2947-07-16 - Tales from the Service: The View From Headquarters

Today's entry is not a narrative account. Two experts from Admiral Zahariev's intelligence apparatus came to visit us as I am completing my various certification courses, and sat down for an unedited interview where we discussed (as was prearranged) what Naval Intelligence knows about our enemy and the situation here on the Frontier. The full audio of the interview will be available on our datasphere hub. Nojus wishes to preface this piece with a warning that he thinks the Colonel was being less forthcoming than she claimed to be at the beginning of the interview. That would not shock me, but I haven't the slightest idea what is making him suspicious.

The four persons involved in this interview are as follows.

D.L.C. - Duncan Chaudhri is a junior editor and wartime head field reporter for Cosmic Background.

N.T.B. Nojus Brand is a long-time explorer, datasphere personality, and wartime field reporter for Cosmic Background.

C.S.D. - Colonel Carolina Durand is the Naval Intelligence attaché to Admiral Zahariev. Despite the name, no apparent relation to Simona Durand, Cosmic Background’s Naval Intelligence liaison on Planet at Centauri. 

H.G.H. - Dr. Hartwin Hirsch is a Naval Intelligence technological research analyst at Maribel Naval Laborarory.

[D.L.C.] Thank you for agreeing to sit down with us for a full interview, Colonel Durant. And thank you for bringing Dr. Hirsch all the way from Maribel. 

[H.G.H.] It was no trouble. 

[C.S.D.] It was more than a favor, Mr. Chaudhri. Your coverage helps the war effort. The more the average Frontier homesteader knows about our enemies, the better we can all be prepared. 

[D.L.C.] You are aware that the transcript of this conversation will be published unedited to our text feed? 

[C.S.D.] Your techs were quite clear about that, yes. 

[D.L.C.] Full disclosure is an odd policy for Naval Intelligence to adopt, if you don’t mind me saying. Usually you guys are slowing stories down rather than bringing them to the datasphere personally. 

[C.S.D.] Yes, that is true. The policies of Naval Intelligence have recently undergone some scrutiny for being overly willing to hide things from the public. Understand we can’t tell you everything we know, and we can’t tell you how we know it, but we have come here to give you and your audience a good idea of what we are up against.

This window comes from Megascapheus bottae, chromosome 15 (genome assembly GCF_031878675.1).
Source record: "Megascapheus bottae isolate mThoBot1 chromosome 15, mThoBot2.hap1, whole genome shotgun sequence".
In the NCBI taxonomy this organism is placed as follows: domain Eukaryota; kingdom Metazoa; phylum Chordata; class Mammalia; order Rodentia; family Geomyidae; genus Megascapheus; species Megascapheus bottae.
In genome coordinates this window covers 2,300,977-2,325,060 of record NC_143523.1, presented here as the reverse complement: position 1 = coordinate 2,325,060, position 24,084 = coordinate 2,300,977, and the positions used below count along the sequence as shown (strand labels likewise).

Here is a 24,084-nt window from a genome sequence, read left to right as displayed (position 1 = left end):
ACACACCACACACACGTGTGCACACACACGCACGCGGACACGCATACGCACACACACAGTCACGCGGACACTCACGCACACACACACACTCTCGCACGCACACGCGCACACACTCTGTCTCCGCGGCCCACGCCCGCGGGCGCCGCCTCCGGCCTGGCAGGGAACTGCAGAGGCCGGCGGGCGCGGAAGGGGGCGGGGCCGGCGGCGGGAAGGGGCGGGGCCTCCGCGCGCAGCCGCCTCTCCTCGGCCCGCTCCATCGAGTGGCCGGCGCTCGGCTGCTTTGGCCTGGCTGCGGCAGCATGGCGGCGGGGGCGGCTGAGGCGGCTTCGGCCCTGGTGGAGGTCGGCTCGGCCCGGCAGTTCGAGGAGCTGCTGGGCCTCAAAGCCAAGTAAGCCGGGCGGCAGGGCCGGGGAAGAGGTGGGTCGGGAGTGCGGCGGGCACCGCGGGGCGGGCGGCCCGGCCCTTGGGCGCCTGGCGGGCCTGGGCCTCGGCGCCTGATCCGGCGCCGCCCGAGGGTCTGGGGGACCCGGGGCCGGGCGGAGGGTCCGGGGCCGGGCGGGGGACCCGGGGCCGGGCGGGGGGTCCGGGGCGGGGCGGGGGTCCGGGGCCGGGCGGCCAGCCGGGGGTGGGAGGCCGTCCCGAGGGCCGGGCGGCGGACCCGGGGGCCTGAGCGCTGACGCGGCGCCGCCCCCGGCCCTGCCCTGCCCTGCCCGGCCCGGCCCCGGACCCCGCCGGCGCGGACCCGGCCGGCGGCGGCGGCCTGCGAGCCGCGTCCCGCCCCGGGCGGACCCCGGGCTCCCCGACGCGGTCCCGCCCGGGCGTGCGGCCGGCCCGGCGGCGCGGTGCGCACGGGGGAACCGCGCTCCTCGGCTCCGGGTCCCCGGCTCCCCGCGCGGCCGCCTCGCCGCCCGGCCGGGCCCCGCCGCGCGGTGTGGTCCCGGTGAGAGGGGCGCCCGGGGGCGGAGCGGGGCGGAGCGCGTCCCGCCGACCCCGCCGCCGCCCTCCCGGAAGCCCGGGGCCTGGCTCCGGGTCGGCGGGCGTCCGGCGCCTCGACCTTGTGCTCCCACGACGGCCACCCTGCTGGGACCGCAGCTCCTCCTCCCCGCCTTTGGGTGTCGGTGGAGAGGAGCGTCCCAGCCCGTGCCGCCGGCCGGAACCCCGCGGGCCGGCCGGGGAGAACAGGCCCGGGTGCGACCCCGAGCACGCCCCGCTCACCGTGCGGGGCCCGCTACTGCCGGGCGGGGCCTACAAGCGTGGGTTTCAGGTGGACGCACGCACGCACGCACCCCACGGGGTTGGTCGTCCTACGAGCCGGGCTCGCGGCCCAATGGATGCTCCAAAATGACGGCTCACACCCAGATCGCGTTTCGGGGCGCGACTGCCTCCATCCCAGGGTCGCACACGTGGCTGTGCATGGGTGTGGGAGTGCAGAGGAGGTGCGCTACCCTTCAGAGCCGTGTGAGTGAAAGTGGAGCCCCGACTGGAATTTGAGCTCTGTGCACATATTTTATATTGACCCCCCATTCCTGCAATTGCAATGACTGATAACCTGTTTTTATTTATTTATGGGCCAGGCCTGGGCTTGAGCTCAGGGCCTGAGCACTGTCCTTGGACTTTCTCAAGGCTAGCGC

[N.T.B.] Perhaps we can start with the question everyone’s asking- 

[D.L.C.] Nojus, we talked about- 

[N.T.B.] What do these guys look like? We’ve seen holos of their ships a hundred times, but never a picture of a Sagittarian, alive or dead. 

[C.S.D.] I’m afraid we haven’t captured any. Remember, we have also yet to neutralize one of their Alpha-type warships. 

[D.L.C.] Alpha-type? 

[C.S.D.] The big cruiser-analogues that have been raiding the Coreward Frontier. 

[N.T.B.] Tyrant. 

[D.L.C.] Of course. 

[H.G.H.] I do detest that nickname, and the hypercast drama from which it comes. But please, Mr. Chaudhri, ask your questions. 

[D.L.C.] Dr. Hirsch, Colonel Durant, perhaps you can give us a quick overview of the forces arrayed against the Fifth Fleet. 

[C.S.D.] I can tell you we don’t think there are many of them, compared to the fleet. We estimate less than forty Alpha-type warships total between both sides of the Gap. The problem for us is, they’re optimized for speed and range, and they seem to be in their element in commerce raiding operations. Nothing we have that can catch them can out-shoot them, and nothing that can out-shoot them can catch them. 

[H.G.H.] Their ships are a very odd design. In some ways, they are our equal or superior, and in others, they seem quaintly primitive. In terms of firepower, they are in between our ship classifications. None of our cruiser classes can fight an Alpha-type on equal footing, but neither can they expect to defeat our fleet heavies in the same one-on-one situation. 

[C.S.D.] Our analysis and simulations suggest that if their entire force engaged the assembled Fifth Fleet, the result would be decidedly in our favor. They seem to know it, too – otherwise, they would be more aggressive around Maribel and Håkøya. 

[N.T.B.] You would think commerce raiders would be smaller. Why build them so big? 

[C.S.D.] We think they were built as a conventional war fleet and have been adapted for range and speed. Perhaps originally they were outfitted to patrol outlying systems after a successful war of conquest. 

[D.L.C.] Interesting theory. Do you think the Sagittarians have a relatively large zone of influence on the far side of the Gap? 

[H.G.H.] We can say for sure that they have at least three sites for building ships, or did when these Alphas were built. We’ve analyzed radioisotope content of debris from all the encounters and found three distinct profiles within their armor composite. 

[N.T.B.] Three systems like our Core Worlds. Maybe as thickly populated as Sol or Centauri. 

[H.G.H.] At least. 

[C.S.D.] Their ships are highly homogeneous, suggesting a rather rapid production timeline and proven design.